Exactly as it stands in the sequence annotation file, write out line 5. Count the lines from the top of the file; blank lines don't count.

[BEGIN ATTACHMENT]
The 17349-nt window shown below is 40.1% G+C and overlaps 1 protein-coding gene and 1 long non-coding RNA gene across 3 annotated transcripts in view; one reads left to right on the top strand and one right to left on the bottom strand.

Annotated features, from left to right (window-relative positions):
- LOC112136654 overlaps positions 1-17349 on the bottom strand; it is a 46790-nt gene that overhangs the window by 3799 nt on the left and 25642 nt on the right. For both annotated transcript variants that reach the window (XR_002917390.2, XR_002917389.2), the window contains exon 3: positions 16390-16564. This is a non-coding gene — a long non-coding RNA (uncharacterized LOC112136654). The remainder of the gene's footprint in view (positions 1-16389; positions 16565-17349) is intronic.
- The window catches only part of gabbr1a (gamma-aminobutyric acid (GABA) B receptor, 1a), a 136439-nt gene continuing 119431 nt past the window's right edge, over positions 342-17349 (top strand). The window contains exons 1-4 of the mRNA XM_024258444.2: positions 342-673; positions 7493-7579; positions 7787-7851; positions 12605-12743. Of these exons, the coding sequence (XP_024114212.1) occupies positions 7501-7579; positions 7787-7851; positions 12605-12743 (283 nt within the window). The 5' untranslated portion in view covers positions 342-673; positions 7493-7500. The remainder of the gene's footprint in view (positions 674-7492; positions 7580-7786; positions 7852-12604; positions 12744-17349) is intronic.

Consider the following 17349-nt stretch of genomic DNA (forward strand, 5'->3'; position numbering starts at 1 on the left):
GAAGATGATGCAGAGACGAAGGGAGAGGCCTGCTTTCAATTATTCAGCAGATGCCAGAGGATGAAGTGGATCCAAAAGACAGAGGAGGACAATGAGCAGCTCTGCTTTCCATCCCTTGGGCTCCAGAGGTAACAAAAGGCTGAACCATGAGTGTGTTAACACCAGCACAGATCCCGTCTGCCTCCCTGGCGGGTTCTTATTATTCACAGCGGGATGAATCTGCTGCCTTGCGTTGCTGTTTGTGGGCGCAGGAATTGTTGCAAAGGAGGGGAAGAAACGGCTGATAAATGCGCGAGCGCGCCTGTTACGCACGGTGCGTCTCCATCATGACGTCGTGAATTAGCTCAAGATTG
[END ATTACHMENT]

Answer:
Consider the following 17349-nt stretch of genomic DNA (forward strand, 5'->3'; position numbering starts at 1 on the left):